Oswald’s words when he was arrested and read his Miranda Rights were, “I’m a patsy!” Ruby claimed to have acted out of love for Mrs. Kennedy, that he hoped to spare her the pain and suffering of a long trial against Oswald. He was found guilty by jury of premeditated murder and sentenced to life in prison; he’d change his stories many, many times in prison, and repeatedly said that the government was poisoning him with something that would give him cancer. I once read that among his final words, he said, “No one will ever know my part in history.” He’s probably right, because he died in prison two years after his trial from complications secondary to lung cancer. I once heard that he had been a lifelong smoker.

Bobby Kennedy had my grandfather, president of Baton Rouge Teamsters Local #5, released from prison in order to infiltrate Jimmy Hoffa’s inner circle to find anything that would send Bobby’s publicly known “arch enemy” to prison; the details of that process are told relatively well in 1983’s film, Blood Feud, with Brian Dennehy portraying Edward Grady Partin and Robert Blake winning an academy award for portraying Hoffa and “channeling his rage.”

The 1979 Congressional Committee on Assassinations JFK Assassination Report remained classified until President Bill Clinton released a part of it in 1992; the committee reversed the Warren Report and said that Kennedy was likely killed as part of a larger conspiracy, and that the top three suspects who had the means, motivation, and method to kill Kennedy were Jimmy Hoffa, New Orleans mafia boss Carlos Marcello, and Cuban exile and Miami mafia boss Santos Traficante Jr. Hoffa had famously vanished in 1975 and was unavailable during the investigation, but Big Daddy was still alive and running Local #5, and one of the main reasons Hoffa was suspected was the 1962 FBI reports on him and Big Daddy; FBI director J. Edgar Hoover had overseen the investigation and Big Daddy’s lie detector tests, and, of course, U.S. Attorney General Bobby Kennedy and the head of the FBI’s “Get Hoffa” squad, Walter Sheradin, all vouched for Big Daddy.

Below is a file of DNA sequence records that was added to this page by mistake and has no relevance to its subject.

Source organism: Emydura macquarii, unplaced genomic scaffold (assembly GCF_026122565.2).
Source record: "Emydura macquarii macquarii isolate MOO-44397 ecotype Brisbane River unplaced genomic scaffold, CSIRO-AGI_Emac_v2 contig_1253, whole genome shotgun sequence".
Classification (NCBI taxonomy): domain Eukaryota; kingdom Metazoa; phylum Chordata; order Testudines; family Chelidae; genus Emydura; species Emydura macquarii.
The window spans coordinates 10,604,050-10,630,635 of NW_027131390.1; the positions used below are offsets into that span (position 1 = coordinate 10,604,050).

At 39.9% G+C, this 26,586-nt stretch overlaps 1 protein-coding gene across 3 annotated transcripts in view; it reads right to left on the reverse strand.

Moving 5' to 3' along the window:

My grandfather went to prison in 1980 for a wide range of crimes, but was released early for declining health and died on March 16th, 1990, two years before Clinton released the first part of the JFK Assassination Report, which is where I learned of the 1962 FBI report, so I never was able to ask Big Daddy what he thought about that. His final words, though, stuck in my mind: “No one will ever know my part in history.”